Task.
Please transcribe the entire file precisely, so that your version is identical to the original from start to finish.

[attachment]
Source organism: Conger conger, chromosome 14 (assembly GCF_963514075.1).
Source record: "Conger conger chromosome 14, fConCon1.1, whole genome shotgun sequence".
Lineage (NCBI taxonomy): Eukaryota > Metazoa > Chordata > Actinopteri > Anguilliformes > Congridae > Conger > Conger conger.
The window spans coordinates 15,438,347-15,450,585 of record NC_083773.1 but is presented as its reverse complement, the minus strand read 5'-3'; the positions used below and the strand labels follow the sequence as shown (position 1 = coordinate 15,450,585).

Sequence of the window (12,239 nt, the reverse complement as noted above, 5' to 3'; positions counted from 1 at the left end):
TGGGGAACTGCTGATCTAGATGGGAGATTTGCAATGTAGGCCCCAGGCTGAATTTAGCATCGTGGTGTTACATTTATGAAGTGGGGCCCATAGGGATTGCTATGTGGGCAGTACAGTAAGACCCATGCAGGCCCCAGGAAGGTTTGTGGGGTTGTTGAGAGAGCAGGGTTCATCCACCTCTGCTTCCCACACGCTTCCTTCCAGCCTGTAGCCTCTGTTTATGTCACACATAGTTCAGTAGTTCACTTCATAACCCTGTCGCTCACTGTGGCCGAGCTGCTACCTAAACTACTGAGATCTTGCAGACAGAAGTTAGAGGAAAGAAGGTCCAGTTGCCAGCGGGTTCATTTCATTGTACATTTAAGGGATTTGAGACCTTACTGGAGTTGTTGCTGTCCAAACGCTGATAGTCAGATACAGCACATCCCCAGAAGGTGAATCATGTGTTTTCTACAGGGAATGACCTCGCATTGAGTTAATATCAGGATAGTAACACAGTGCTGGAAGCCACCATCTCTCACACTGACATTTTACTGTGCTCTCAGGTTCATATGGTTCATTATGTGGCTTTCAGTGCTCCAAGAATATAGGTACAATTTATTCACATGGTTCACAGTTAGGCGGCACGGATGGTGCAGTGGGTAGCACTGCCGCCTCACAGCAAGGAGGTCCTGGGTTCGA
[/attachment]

Source organism: Conger conger, chromosome 14 (assembly GCF_963514075.1).
Source record: "Conger conger chromosome 14, fConCon1.1, whole genome shotgun sequence".
Lineage (NCBI taxonomy): Eukaryota > Metazoa > Chordata > Actinopteri > Anguilliformes > Congridae > Conger > Conger conger.
The window spans coordinates 15,438,347-15,450,585 of record NC_083773.1 but is presented as its reverse complement, the minus strand read 5'-3'; the positions used below and the strand labels follow the sequence as shown (position 1 = coordinate 15,450,585).

Sequence of the window (12,239 nt, the reverse complement as noted above, 5' to 3'; positions counted from 1 at the left end):
TGGGGAACTGCTGATCTAGATGGGAGATTTGCAATGTAGGCCCCAGGCTGAATTTAGCATCGTGGTGTTACATTTATGAAGTGGGGCCCATAGGGATTGCTATGTGGGCAGTACAGTAAGACCCATGCAGGCCCCAGGAAGGTTTGTGGGGTTGTTGAGAGAGCAGGGTTCATCCACCTCTGCTTCCCACACGCTTCCTTCCAGCCTGTAGCCTCTGTTTATGTCACACATAGTTCAGTAGTTCACTTCATAACCCTGTCGCTCACTGTGGCCGAGCTGCTACCTAAACTACTGAGATCTTGCAGACAGAAGTTAGAGGAAAGAAGGTCCAGTTGCCAGCGGGTTCATTTCATTGTACATTTAAGGGATTTGAGACCTTACTGGAGTTGTTGCTGTCCAAACGCTGATAGTCAGATACAGCACATCCCCAGAAGGTGAATCATGTGTTTTCTACAGGGAATGACCTCGCATTGAGTTAATATCAGGATAGTAACACAGTGCTGGAAGCCACCATCTCTCACACTGACATTTTACTGTGCTCTCAGGTTCATATGGTTCATTATGTGGCTTTCAGTGCTCCAAGAATATAGGTACAATTTATTCACATGGTTCACAGTTAGGCGGCACGGATGGTGCAGTGGGTAGCACTGCCGCCTCACAGCAAGGAGGTCCTGGGTTCGA